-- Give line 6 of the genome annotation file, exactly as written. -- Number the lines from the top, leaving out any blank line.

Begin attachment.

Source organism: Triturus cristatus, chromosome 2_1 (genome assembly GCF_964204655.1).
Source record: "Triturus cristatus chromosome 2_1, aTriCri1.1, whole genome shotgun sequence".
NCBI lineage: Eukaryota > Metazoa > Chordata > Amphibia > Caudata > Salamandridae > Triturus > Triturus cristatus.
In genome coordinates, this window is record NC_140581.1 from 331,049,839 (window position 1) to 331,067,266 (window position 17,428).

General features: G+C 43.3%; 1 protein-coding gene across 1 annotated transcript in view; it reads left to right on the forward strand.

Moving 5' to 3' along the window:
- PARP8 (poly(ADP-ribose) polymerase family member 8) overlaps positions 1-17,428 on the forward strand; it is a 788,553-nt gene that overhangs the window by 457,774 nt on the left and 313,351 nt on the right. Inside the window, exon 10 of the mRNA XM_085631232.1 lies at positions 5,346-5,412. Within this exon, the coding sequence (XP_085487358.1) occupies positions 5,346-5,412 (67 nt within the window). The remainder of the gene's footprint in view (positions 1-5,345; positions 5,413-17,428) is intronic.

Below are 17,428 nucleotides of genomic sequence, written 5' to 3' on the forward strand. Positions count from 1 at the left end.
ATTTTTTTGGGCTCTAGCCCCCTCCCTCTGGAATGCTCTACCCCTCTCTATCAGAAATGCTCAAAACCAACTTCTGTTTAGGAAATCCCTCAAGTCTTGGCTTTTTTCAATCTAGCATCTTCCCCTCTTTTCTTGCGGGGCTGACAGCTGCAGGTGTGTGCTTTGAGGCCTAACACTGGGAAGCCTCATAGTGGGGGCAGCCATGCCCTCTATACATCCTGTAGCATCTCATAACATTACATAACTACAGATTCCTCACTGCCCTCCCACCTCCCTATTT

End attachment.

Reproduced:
Moving 5' to 3' along the window: